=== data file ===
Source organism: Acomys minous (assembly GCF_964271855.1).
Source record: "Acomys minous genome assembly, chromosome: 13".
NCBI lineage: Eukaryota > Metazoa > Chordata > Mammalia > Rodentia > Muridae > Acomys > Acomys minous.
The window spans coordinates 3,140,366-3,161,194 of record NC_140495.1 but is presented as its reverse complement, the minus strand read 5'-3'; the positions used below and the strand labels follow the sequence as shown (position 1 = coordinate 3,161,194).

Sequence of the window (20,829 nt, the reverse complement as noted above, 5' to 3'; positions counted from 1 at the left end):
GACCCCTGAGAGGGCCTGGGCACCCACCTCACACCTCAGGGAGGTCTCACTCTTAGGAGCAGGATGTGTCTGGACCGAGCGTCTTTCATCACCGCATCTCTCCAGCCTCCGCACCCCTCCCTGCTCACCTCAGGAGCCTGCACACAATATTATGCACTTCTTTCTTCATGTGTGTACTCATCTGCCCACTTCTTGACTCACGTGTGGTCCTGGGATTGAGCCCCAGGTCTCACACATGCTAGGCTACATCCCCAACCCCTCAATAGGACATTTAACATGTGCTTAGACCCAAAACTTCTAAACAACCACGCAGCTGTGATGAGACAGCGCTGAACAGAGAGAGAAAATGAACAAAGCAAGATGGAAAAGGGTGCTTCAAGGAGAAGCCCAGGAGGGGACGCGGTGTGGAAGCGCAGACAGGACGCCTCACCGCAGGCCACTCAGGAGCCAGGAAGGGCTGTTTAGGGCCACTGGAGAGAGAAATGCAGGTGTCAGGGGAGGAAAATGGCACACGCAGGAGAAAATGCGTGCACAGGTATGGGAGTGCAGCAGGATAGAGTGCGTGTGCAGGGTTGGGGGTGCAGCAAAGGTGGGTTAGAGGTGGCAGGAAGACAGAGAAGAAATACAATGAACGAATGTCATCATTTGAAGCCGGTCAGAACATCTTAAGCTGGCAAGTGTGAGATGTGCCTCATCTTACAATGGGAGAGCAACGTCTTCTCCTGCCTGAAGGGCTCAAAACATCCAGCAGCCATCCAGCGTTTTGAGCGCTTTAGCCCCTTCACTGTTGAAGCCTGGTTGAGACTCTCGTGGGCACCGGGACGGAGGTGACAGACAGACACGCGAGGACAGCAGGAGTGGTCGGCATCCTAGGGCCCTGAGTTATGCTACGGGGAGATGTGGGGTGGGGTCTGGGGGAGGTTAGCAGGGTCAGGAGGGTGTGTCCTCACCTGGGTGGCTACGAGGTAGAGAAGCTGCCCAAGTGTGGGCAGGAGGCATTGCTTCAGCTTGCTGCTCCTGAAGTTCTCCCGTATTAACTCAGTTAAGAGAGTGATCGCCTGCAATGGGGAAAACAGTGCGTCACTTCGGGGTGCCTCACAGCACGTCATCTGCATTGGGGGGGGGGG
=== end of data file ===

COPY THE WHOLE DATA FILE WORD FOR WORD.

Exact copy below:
Source organism: Acomys minous (assembly GCF_964271855.1).
Source record: "Acomys minous genome assembly, chromosome: 13".
NCBI lineage: Eukaryota > Metazoa > Chordata > Mammalia > Rodentia > Muridae > Acomys > Acomys minous.
The window spans coordinates 3,140,366-3,161,194 of record NC_140495.1 but is presented as its reverse complement, the minus strand read 5'-3'; the positions used below and the strand labels follow the sequence as shown (position 1 = coordinate 3,161,194).

Sequence of the window (20,829 nt, the reverse complement as noted above, 5' to 3'; positions counted from 1 at the left end):
GACCCCTGAGAGGGCCTGGGCACCCACCTCACACCTCAGGGAGGTCTCACTCTTAGGAGCAGGATGTGTCTGGACCGAGCGTCTTTCATCACCGCATCTCTCCAGCCTCCGCACCCCTCCCTGCTCACCTCAGGAGCCTGCACACAATATTATGCACTTCTTTCTTCATGTGTGTACTCATCTGCCCACTTCTTGACTCACGTGTGGTCCTGGGATTGAGCCCCAGGTCTCACACATGCTAGGCTACATCCCCAACCCCTCAATAGGACATTTAACATGTGCTTAGACCCAAAACTTCTAAACAACCACGCAGCTGTGATGAGACAGCGCTGAACAGAGAGAGAAAATGAACAAAGCAAGATGGAAAAGGGTGCTTCAAGGAGAAGCCCAGGAGGGGACGCGGTGTGGAAGCGCAGACAGGACGCCTCACCGCAGGCCACTCAGGAGCCAGGAAGGGCTGTTTAGGGCCACTGGAGAGAGAAATGCAGGTGTCAGGGGAGGAAAATGGCACACGCAGGAGAAAATGCGTGCACAGGTATGGGAGTGCAGCAGGATAGAGTGCGTGTGCAGGGTTGGGGGTGCAGCAAAGGTGGGTTAGAGGTGGCAGGAAGACAGAGAAGAAATACAATGAACGAATGTCATCATTTGAAGCCGGTCAGAACATCTTAAGCTGGCAAGTGTGAGATGTGCCTCATCTTACAATGGGAGAGCAACGTCTTCTCCTGCCTGAAGGGCTCAAAACATCCAGCAGCCATCCAGCGTTTTGAGCGCTTTAGCCCCTTCACTGTTGAAGCCTGGTTGAGACTCTCGTGGGCACCGGGACGGAGGTGACAGACAGACACGCGAGGACAGCAGGAGTGGTCGGCATCCTAGGGCCCTGAGTTATGCTACGGGGAGATGTGGGGTGGGGTCTGGGGGAGGTTAGCAGGGTCAGGAGGGTGTGTCCTCACCTGGGTGGCTACGAGGTAGAGAAGCTGCCCAAGTGTGGGCAGGAGGCATTGCTTCAGCTTGCTGCTCCTGAAGTTCTCCCGTATTAACTCAGTTAAGAGAGTGATCGCCTGCAATGGGGAAAACAGTGCGTCACTTCGGGGTGCCTCACAGCACGTCATCTGCATTGGGGGGGGGGG